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By A Customer on 7 Oct. 2005
Format: Paperback
Very insightful. I have never read an autobiography before. i prefer science fiction novels, but after hearing Grace and Dream brother by Jeff, (an artist that i had no idea existed till 3 months ago this year, 8 years after his death), I just had to know more about him.
This book helped fill in the blanks. Not only about Jeff but Tim as well, whose music i have also been appreciating since reading this book.
This book is well written and gives an interesting account of the Buckley's world.
It is not for Buckley fans only, i think anyone would find this book interesting (but then i am a Buckley fan so it is difficult to say otherwise).
I must admit though there were so many music references, and alot of the time mainly with the bands mentioned during Tim buckley's era i was left thinking...who?
I like the way it is structured, following both of their lives, Buckley per chapter, it makes it easy to follow as well as allowing to make your own conclusions about how similar father and son were.
Great stuff, thanks David Browne!
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Format: Hardcover
After reading David Browne's book, I was left with the impression that all these people who surrounded Jeff Buckley had no idea who he was or how sick he was. He needed help, serious help and everyone -- from people who were friends with him to the record company and management, had no clue how to deal with this person who had a lot of pain and never really dealt with it. The book doesn't mention whether Jeff actually had some therapy done, if anyone pushed for Jeff to get some help, and the book doesn't seem to go into much depth as to who this Jeff Buckley was. There are no indepth readings of his journal, just bits and pieces, fragments. It's mentioned he reflected everything and everyone around him -- which would happen when one has a loss of self. The book is amiss of what happened to him in Los Angeles -- it's sketchier than Tim Buckley's bio part, which is a surprise, knowing that Jeff's history is more recent than Tim's. I was left with the impression that Jeff was having a nervous breakdown, a serious one, and that no one was equipped or aware enough or cared enough to commit Jeff or do what needed to be done to help him and have him confront his inner demons.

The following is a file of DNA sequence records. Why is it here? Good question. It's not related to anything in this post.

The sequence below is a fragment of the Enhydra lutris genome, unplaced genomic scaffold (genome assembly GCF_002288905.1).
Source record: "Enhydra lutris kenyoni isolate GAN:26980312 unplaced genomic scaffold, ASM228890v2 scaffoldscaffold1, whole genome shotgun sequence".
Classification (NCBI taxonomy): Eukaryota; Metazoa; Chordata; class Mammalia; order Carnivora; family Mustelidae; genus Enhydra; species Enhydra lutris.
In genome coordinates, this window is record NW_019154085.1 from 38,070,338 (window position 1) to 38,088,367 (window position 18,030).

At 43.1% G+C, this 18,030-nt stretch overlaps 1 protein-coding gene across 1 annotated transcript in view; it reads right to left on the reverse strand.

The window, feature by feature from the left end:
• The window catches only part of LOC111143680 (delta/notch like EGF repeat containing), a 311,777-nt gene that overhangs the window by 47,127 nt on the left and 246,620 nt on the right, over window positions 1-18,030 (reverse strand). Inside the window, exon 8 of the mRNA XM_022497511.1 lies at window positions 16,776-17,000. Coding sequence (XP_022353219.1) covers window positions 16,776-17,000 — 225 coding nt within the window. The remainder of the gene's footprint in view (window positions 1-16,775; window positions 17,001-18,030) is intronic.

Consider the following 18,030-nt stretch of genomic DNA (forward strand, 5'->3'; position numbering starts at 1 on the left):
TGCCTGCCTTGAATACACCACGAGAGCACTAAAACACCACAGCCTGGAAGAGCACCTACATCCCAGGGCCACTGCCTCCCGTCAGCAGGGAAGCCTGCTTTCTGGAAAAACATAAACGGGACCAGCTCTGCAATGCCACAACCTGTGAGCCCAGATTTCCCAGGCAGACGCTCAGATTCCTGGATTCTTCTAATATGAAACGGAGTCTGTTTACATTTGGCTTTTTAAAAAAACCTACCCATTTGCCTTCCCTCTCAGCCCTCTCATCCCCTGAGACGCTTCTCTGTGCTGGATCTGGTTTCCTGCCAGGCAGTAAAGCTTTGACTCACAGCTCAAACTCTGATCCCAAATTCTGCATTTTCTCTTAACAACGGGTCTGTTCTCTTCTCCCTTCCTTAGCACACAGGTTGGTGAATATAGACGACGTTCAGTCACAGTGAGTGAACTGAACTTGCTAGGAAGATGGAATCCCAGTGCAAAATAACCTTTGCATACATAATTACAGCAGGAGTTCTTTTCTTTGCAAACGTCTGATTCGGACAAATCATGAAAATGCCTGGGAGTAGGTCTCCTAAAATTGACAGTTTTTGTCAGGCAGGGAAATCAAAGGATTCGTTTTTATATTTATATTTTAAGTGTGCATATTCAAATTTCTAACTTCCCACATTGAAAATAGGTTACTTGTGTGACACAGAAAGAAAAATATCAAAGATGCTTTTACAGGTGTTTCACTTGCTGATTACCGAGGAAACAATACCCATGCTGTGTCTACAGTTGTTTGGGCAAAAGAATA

It is said Jeff joked about tortured souls yet the one light this book shed showed that Jeff seemed to follow his father's steps in every chapter. And that his tortured good looks brought about his downfall -- everyone seemed so charmed by him in the book that no one helped him. His physical appearance during the final months screamed help yet no one seemed to be really listening -- not even his lovers, apparently. All we see are people being or getting uncomfortable with him and walking away towards the end, like they could smell death coming and they were too alive to get sucked in.